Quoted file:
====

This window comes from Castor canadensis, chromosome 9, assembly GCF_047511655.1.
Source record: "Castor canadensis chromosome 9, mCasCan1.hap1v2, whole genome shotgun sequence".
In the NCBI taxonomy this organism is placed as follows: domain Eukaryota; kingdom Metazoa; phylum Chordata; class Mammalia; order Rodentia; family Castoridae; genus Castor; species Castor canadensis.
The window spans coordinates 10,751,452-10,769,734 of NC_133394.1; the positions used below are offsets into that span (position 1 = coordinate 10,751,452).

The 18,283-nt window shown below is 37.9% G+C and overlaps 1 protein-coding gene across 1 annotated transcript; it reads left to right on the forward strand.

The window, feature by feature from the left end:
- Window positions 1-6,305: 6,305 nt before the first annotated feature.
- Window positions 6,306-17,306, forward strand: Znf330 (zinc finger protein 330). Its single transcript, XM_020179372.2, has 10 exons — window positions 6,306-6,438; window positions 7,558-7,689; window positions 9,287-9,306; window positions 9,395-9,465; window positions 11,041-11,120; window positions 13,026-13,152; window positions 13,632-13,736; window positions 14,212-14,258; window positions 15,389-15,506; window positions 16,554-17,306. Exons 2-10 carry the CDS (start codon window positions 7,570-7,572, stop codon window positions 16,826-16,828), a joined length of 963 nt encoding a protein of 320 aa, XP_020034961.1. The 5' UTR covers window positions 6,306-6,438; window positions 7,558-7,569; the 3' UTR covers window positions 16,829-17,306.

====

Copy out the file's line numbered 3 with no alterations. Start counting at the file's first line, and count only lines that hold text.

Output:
In the NCBI taxonomy this organism is placed as follows: domain Eukaryota; kingdom Metazoa; phylum Chordata; class Mammalia; order Rodentia; family Castoridae; genus Castor; species Castor canadensis.